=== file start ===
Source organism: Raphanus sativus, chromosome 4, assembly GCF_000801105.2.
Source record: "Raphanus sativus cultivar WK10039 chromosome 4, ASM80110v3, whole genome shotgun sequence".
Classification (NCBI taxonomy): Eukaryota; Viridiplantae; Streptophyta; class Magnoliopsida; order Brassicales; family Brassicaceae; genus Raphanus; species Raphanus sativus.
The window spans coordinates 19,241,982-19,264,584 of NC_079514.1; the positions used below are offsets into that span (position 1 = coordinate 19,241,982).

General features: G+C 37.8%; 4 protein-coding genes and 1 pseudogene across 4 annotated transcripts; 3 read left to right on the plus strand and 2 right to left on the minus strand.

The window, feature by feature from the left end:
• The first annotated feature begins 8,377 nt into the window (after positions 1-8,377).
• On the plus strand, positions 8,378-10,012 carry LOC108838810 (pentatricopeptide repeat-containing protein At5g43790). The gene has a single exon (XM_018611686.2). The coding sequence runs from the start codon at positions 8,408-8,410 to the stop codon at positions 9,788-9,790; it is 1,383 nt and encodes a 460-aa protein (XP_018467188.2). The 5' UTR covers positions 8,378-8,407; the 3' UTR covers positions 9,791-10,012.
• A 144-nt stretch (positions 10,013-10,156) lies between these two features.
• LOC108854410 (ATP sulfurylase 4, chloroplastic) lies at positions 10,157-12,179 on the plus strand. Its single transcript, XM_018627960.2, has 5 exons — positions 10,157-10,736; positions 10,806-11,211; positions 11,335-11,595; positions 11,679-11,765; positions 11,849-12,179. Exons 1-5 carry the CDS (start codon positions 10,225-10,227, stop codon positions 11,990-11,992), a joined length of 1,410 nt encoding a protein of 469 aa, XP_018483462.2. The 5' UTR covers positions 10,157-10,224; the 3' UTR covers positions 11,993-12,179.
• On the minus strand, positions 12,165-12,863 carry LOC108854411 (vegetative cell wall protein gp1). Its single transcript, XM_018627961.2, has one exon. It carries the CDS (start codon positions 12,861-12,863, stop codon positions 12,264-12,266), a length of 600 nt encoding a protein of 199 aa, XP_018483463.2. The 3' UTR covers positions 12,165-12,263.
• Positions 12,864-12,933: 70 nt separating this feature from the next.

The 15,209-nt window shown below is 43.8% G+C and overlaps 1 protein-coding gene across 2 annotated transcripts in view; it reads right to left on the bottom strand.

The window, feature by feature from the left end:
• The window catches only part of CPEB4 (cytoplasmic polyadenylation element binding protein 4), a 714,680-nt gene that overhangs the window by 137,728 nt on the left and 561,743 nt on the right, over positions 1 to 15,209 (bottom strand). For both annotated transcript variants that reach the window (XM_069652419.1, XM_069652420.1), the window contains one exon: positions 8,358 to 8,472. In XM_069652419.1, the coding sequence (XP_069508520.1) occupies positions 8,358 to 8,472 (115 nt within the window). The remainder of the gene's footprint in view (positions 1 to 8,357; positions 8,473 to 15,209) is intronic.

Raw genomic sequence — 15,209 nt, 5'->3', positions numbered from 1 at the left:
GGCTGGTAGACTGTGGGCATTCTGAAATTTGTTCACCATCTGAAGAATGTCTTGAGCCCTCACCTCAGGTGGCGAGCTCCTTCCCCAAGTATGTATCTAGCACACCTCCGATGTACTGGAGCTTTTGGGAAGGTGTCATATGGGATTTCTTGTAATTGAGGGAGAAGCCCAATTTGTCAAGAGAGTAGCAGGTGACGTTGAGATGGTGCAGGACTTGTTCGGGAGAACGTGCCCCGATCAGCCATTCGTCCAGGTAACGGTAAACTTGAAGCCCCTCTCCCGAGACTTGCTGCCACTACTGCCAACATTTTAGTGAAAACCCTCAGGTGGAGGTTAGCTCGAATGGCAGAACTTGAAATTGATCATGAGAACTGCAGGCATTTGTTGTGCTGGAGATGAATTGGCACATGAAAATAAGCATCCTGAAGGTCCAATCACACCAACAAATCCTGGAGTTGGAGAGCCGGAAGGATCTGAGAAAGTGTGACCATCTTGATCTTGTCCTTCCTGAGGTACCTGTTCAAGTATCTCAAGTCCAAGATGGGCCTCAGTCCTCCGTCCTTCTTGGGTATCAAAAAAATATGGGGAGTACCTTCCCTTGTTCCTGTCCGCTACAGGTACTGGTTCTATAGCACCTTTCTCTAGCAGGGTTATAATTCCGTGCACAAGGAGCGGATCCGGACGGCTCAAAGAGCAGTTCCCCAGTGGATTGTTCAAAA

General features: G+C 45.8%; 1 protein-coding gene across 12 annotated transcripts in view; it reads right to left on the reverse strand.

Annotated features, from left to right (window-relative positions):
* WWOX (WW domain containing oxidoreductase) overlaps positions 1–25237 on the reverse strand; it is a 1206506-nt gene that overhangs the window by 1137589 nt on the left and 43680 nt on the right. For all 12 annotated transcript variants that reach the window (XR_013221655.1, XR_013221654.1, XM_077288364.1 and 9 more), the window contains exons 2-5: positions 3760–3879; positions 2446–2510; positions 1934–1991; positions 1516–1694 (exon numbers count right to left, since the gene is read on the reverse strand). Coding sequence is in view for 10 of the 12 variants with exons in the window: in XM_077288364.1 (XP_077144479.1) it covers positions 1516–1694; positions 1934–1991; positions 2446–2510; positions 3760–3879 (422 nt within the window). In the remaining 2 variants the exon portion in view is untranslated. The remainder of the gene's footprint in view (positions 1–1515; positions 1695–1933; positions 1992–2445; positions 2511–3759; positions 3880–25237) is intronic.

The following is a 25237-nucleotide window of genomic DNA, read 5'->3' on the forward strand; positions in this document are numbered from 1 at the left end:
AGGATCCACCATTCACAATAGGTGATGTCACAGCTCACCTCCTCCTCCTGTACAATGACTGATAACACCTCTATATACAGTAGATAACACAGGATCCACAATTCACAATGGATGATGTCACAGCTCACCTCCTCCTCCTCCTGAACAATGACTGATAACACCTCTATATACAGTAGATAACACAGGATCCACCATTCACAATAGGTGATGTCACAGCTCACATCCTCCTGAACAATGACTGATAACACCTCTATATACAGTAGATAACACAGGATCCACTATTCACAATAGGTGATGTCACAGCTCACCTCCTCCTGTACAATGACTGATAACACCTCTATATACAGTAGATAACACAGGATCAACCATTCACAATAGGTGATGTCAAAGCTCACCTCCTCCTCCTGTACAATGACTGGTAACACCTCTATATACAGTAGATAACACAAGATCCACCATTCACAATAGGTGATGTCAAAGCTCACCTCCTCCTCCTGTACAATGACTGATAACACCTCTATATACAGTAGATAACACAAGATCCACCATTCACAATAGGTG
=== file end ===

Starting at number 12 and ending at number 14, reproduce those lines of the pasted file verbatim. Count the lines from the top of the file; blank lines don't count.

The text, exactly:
• Positions 12,864-12,933: 70 nt separating this feature from the next.

The 15,209-nt window shown below is 43.8% G+C and overlaps 1 protein-coding gene across 2 annotated transcripts in view; it reads right to left on the bottom strand.

The window, feature by feature from the left end: